Uterine Rupture at 18 Weeks of Pregnancy in the Context of Malformed Uterus

Emídio Vale-Fernandes, Neusa Teixeira, Alexandra Cadilhe, Maria José Rocha


Birth defects of the female genital tract are relatively common and often asymptomatic. Despite the pregnancy outcome can be favorable, adverse obstetric outcomes are described in women with uterine malformations. The authors report the case of an obstetric emergency which enhances the possibility of a very adverse and rare outcome of uterine rupture in a left hemi-cavity of a bicornuate uterus away from the term, at 18 weeks of pregnancy, in a pregnant woman with history of caesarean in the right hemi-cavity and with placenta increta. A malformed uterus with a primitive type cavity has lower distensibility of the wall with the progression of the pregnancy and facilitates the development of abnormal placentation forms, increasing the risk of uterine rupture in the first and second trimesters. The knowledge of the existence of a congenital uterine anomaly in the preconceptional period is of primary importance.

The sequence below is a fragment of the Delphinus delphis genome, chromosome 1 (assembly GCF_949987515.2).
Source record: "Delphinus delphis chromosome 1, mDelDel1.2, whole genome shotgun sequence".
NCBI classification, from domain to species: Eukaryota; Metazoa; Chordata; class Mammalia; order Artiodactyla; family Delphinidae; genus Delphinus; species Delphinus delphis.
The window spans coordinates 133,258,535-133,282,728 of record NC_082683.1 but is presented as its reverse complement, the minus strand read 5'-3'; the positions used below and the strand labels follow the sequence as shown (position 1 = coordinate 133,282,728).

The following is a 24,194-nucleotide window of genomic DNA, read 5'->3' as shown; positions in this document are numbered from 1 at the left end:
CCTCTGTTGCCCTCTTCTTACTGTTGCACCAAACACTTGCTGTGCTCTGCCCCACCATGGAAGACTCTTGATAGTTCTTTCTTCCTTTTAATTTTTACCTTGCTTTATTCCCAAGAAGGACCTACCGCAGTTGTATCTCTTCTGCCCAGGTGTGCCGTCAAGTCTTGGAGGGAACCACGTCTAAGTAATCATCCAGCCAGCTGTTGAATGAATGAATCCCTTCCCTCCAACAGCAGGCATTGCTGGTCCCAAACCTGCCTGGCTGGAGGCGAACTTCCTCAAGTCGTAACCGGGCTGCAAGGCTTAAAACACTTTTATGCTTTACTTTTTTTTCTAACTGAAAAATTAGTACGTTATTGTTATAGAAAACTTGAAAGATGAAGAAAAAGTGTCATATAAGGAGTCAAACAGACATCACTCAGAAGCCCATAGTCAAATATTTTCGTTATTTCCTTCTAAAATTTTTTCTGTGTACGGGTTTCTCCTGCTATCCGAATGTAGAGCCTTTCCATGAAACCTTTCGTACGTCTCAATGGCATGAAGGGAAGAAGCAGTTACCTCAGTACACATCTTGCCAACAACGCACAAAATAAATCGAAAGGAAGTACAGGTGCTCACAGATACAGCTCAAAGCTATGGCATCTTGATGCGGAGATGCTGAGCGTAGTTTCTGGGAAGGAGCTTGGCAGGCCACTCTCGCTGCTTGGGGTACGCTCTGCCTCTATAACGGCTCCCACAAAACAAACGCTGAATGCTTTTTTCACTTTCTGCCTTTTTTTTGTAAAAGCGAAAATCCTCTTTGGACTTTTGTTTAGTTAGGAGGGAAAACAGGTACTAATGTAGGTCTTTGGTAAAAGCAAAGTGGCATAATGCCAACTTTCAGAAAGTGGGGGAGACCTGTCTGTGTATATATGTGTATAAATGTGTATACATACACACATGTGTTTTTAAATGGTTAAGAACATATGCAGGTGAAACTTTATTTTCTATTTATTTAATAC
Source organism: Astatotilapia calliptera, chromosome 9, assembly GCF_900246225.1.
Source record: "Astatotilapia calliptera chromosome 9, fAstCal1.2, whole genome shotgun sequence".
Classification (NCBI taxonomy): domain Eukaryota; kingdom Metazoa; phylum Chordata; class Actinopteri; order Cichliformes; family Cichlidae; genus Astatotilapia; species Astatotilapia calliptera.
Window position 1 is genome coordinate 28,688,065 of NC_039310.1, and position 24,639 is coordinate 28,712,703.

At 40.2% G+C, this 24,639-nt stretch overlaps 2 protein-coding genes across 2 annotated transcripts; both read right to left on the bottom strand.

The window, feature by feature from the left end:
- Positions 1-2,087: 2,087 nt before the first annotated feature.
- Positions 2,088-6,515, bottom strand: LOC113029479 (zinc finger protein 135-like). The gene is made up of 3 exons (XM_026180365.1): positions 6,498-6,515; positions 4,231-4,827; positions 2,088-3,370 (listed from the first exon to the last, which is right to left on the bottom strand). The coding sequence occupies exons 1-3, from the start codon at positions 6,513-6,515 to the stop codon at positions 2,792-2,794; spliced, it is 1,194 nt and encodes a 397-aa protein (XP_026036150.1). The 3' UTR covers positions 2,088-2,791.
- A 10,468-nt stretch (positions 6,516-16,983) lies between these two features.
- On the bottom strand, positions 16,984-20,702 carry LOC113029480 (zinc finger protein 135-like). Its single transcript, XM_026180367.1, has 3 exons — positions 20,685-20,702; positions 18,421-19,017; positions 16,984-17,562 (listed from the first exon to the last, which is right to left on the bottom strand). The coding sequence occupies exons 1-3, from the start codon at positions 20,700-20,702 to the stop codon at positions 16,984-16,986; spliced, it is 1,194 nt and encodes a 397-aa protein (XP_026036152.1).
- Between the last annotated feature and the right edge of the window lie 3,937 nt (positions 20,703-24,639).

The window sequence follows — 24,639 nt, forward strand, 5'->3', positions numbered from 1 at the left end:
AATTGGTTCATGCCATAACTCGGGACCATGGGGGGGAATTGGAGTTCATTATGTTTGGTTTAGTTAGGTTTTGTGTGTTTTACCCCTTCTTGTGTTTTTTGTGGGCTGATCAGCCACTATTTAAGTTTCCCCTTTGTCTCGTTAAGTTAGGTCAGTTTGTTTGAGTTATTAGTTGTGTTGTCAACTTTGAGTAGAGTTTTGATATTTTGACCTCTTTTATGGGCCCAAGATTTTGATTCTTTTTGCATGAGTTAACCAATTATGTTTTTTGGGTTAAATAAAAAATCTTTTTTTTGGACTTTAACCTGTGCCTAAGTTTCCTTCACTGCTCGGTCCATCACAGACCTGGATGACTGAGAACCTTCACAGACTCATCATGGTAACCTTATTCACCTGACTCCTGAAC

Mullerian Ducts; Placenta Accreta; Pregnancy Outcome; Uterine Rupture; Uterus/abnormalities.

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